Researchers at the University of Duisburg-Essen in Germany
are investigating whether the load-life calculations for ball-screw actuators used routinely by engineers are applicable in machine designs that involve repetitive moves, short strokes, and quick thrust build-up over a fraction of revolution. "The equations were developed several decades ago when there were less sophisticated techniques available to determine the behavior of rolling elements and their impact on wear," says George Jaffe, Executive Vice President of Steinmeyer, Inc., a maker of ball screw actuators and motion systems. "Now we have the tools to develop more refined models that take into account things like the impact side loads, ball spacers, and various lubricants have on ball screw life." To support this effort, Steinmeyer is providing sample products and technical assistance to the research team. "Engineers can still use the existing equations, they just need to recognize that they're making a 'best estimate,'" says Jaffe.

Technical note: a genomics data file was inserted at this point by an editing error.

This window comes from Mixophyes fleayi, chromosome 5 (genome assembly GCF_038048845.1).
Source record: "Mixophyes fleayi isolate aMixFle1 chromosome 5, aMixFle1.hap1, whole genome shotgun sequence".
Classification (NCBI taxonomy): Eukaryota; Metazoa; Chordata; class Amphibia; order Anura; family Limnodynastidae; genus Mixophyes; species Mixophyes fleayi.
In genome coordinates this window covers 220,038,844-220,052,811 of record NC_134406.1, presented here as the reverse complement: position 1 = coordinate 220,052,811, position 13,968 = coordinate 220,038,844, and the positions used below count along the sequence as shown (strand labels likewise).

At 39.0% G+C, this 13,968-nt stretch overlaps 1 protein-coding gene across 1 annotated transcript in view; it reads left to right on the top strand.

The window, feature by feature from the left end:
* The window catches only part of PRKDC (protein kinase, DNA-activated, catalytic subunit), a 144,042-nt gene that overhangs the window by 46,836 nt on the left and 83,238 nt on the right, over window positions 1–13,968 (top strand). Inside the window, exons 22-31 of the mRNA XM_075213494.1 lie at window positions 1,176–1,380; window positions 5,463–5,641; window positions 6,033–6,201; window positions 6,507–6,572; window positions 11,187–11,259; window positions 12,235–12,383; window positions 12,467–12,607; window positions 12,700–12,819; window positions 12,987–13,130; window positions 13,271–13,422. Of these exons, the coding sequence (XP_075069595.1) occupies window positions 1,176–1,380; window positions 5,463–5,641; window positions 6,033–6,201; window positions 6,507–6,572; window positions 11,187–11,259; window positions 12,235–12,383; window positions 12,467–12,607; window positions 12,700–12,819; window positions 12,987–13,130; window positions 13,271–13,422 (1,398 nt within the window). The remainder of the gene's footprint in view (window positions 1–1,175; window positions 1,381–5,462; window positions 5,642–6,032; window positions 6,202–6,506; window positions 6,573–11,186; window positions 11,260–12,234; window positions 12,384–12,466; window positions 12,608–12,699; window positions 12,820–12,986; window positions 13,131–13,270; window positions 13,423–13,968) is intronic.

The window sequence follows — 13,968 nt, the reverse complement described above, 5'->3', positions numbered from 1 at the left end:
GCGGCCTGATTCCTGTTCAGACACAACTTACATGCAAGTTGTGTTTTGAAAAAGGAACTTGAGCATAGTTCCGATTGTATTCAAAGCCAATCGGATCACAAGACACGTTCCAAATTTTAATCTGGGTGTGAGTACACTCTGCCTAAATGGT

Producing high-quality end-production metal parts with additive manufacturing for applications like aerospace and medical requires very tightly controlled processes and materials. New standards and guidelines for machines and processes, materials, and printed parts are underway from bodies such as ASTM International.
Engineers at the University of San Diego’s Jacobs School of Engineering have designed biobatteries on commercial tattoo paper, with an anode and cathode screen-printed on and modified to harvest energy from lactate in a person’s sweat.
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